Talking With God: A Practical Plan For Personal Prayer, by Dick Eastman
[Note: This book was provided by Chosen Books in exchange for an honest review. All thoughts and opinions are my own.]
Prayer is definitely an important subject, and for that reason it attracts a lot of attention from writers who wish to comment upon the matter in the guise of providing guidance to readers. In general, I found this an enjoyable book to read, for even if it is far from essential in that it openly cribs from other books on the subject, it certainly does provide a basic view of the many aspects of prayer. That is not to say that everything in here should be blindly endorsed, but again, there is much here to appreciate and that makes it a worthwhile read even if I think it should be read somewhat critically. Given that this book is short and accessible, it is easy to recommend as providing a way that prayer is thought of somewhat programmatically by certain groups of believers. And there are at least a few areas where this book does provide useful insight and that makes it worth someone’s time, so long as one approaches the task of reading this book with the right attitude and perspective.
This book is a short one at about 150 pages in length. The author begins with an introduction that talks about the power of prayer. This is followed by twelve chapters that discuss five-minute segments of an hour long daily prayer regimen that the author recommends. This begins with a discussion of praise as the act of divine adoration (1). After that comes a discussion of waiting as an act of soul surrender (2). This is followed by confession as an act of declared admission (3) of some sort of sin or fault. After that comes scripture praying (4), the popular act of naming and claiming biblical promises for oneself. After this comes watching (5), the act of mental awareness. This is followed by intercession (6), the act of earnest appeal for those under divine judgment. Following this comes petition (7), seeking personal supplication. This is then followed by thanksgiving (8), showing appreciation for the blessings that God has provided, as well as singing (9), the act of melodic worship. The author continues with meditation (10), the act of spiritual evaluation, as well as listening (11), the act of mental absorption of what God is communicating. Finally, the book ends with a second chapter on praise (12) as an act of divine magnification as well as a call to the reader to be a watchman warrior interceding for present societies, as well as notes.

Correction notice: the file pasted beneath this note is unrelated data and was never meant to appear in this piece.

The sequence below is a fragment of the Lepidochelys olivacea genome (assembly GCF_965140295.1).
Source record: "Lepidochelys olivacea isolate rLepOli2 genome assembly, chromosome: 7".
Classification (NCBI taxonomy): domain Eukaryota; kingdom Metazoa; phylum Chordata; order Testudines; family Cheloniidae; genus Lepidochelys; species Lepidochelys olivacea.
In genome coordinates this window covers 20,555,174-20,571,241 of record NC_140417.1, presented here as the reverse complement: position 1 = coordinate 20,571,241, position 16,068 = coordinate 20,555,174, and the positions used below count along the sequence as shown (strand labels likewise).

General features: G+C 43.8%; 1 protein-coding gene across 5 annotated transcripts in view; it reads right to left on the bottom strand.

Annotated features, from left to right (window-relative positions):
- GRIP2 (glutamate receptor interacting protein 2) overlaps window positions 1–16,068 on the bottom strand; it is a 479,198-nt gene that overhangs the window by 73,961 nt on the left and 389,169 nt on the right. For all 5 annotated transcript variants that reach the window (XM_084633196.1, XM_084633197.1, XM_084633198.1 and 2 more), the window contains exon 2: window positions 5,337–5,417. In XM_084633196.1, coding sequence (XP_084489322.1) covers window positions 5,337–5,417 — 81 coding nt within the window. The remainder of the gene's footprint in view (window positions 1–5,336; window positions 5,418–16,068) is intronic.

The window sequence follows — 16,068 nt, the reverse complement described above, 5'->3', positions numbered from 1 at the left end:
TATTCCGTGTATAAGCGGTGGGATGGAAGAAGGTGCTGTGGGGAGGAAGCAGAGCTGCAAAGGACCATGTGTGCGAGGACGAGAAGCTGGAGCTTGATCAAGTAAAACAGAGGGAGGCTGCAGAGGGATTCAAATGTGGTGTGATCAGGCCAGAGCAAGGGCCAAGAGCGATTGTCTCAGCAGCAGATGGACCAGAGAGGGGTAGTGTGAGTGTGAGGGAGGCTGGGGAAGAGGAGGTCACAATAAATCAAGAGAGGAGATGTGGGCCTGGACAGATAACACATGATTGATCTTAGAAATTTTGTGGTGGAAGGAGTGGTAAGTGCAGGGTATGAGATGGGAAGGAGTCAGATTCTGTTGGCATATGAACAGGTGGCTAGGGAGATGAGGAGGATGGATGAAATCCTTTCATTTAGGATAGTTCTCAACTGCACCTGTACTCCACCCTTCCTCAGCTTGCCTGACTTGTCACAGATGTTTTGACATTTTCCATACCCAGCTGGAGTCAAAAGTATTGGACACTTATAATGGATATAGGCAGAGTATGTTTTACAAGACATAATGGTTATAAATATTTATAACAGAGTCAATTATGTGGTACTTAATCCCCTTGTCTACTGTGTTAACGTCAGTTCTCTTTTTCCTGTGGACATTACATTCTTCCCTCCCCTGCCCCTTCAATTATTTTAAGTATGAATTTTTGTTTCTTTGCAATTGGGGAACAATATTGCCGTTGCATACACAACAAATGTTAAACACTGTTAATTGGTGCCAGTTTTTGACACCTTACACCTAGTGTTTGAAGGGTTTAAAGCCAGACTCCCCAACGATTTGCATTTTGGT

Among the more notable parts of this book is the fact that it is organized in a twelve part fashion. This structure does not seem biblical but is certainly something one sees often in contemporary writings with their desire to systematize the Bible and turn it into a more rigid sort of pattern of practice, in this case involving an hour of prayer daily that begins and ends with the same practice. On the positive side, this focus does mean that the author explores aspects of prayer that may not be as immediately obvious to the reader, such as prayer through song as was the case in the Psalms. On the more negative side, though, the author appears to be a bit too interested in the supposed view of prayer for its power to change the world and to grant the reader some sort of spiritual power. One of the more fascinating elements of charismatic culture, and one that finds its way into many books, is the deep and abiding interest in the Holy Spirit for the power that it brings to believers. The lure of power is a sometimes dangerous one, and if this book manages to avoid most of the pitfalls of that interest, it is by no means immune.